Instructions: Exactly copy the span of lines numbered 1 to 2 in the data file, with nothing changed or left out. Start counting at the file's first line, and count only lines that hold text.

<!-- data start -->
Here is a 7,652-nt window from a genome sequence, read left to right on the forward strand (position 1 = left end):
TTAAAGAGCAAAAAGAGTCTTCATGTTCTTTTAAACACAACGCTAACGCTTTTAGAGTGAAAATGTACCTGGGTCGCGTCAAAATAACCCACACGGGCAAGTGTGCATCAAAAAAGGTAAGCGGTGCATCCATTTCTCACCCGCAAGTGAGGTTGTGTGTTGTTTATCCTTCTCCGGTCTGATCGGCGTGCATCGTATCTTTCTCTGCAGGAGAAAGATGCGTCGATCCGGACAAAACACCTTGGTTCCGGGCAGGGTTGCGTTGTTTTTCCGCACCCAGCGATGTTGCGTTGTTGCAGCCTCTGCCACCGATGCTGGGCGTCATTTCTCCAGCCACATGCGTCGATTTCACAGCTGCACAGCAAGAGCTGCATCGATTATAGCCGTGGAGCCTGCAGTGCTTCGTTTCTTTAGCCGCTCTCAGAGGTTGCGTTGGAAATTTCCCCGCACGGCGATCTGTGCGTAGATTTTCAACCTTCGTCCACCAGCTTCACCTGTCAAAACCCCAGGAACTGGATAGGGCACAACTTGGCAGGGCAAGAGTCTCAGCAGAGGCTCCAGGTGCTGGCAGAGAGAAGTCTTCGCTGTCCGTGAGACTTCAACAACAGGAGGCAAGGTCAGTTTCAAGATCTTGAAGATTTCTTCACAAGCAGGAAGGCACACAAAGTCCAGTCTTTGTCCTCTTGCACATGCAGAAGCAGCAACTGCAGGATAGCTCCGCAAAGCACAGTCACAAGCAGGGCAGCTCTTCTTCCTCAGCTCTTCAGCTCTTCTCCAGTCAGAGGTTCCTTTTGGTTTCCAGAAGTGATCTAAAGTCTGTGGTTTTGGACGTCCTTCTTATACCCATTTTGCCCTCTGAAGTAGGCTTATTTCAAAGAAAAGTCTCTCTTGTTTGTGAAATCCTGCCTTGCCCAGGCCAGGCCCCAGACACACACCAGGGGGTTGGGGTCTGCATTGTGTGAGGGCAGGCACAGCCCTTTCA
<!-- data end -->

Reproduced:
Here is a 7,652-nt window from a genome sequence, read left to right on the forward strand (position 1 = left end):
TTAAAGAGCAAAAAGAGTCTTCATGTTCTTTTAAACACAACGCTAACGCTTTTAGAGTGAAAATGTACCTGGGTCGCGTCAAAATAACCCACACGGGCAAGTGTGCATCAAAAAAGGTAAGCGGTGCATCCATTTCTCACCCGCAAGTGAGGTTGTGTGTTGTTTATCCTTCTCCGGTCTGATCGGCGTGCATCGTATCTTTCTCTGCAGGAGAAAGATGCGTCGATCCGGACAAAACACCTTGGTTCCGGGCAGGGTTGCGTTGTTTTTCCGCACCCAGCGATGTTGCGTTGTTGCAGCCTCTGCCACCGATGCTGGGCGTCATTTCTCCAGCCACATGCGTCGATTTCACAGCTGCACAGCAAGAGCTGCATCGATTATAGCCGTGGAGCCTGCAGTGCTTCGTTTCTTTAGCCGCTCTCAGAGGTTGCGTTGGAAATTTCCCCGCACGGCGATCTGTGCGTAGATTTTCAACCTTCGTCCACCAGCTTCACCTGTCAAAACCCCAGGAACTGGATAGGGCACAACTTGGCAGGGCAAGAGTCTCAGCAGAGGCTCCAGGTGCTGGCAGAGAGAAGTCTTCGCTGTCCGTGAGACTTCAACAACAGGAGGCAAGGTCAGTTTCAAGATCTTGAAGATTTCTTCACAAGCAGGAAGGCACACAAAGTCCAGTCTTTGTCCTCTTGCACATGCAGAAGCAGCAACTGCAGGATAGCTCCGCAAAGCACAGTCACAAGCAGGGCAGCTCTTCTTCCTCAGCTCTTCAGCTCTTCTCCAGTCAGAGGTTCCTTTTGGTTTCCAGAAGTGATCTAAAGTCTGTGGTTTTGGACGTCCTTCTTATACCCATTTTGCCCTCTGAAGTAGGCTTATTTCAAAGAAAAGTCTCTCTTGTTTGTGAAATCCTGCCTTGCCCAGGCCAGGCCCCAGACACACACCAGGGGGTTGGGGTCTGCATTGTGTGAGGGCAGGCACAGCCCTTTCA